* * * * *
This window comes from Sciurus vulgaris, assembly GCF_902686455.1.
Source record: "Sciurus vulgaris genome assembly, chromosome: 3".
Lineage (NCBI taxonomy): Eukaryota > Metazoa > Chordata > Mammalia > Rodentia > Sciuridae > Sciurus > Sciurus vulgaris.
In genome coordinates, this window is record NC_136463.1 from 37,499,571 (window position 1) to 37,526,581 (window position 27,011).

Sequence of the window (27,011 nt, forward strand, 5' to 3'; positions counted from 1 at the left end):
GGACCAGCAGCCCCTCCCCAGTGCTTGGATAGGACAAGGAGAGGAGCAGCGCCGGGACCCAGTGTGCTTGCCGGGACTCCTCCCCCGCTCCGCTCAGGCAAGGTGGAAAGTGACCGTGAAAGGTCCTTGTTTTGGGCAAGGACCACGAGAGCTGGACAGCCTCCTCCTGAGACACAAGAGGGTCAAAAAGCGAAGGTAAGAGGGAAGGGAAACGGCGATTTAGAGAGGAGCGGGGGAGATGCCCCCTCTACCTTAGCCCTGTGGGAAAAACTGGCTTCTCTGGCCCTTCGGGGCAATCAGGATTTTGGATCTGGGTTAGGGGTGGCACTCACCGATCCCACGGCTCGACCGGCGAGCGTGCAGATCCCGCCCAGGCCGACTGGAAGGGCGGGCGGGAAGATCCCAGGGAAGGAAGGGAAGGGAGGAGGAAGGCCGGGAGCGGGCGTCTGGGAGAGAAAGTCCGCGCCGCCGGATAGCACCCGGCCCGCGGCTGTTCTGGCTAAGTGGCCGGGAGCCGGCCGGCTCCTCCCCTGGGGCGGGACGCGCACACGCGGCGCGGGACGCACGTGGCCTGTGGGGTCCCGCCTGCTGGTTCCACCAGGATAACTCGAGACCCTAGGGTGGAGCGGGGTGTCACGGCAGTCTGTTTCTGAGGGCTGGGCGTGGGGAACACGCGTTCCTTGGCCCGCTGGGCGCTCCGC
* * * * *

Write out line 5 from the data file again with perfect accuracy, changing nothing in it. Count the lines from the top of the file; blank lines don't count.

Sequence of the window (27,011 nt, forward strand, 5' to 3'; positions counted from 1 at the left end):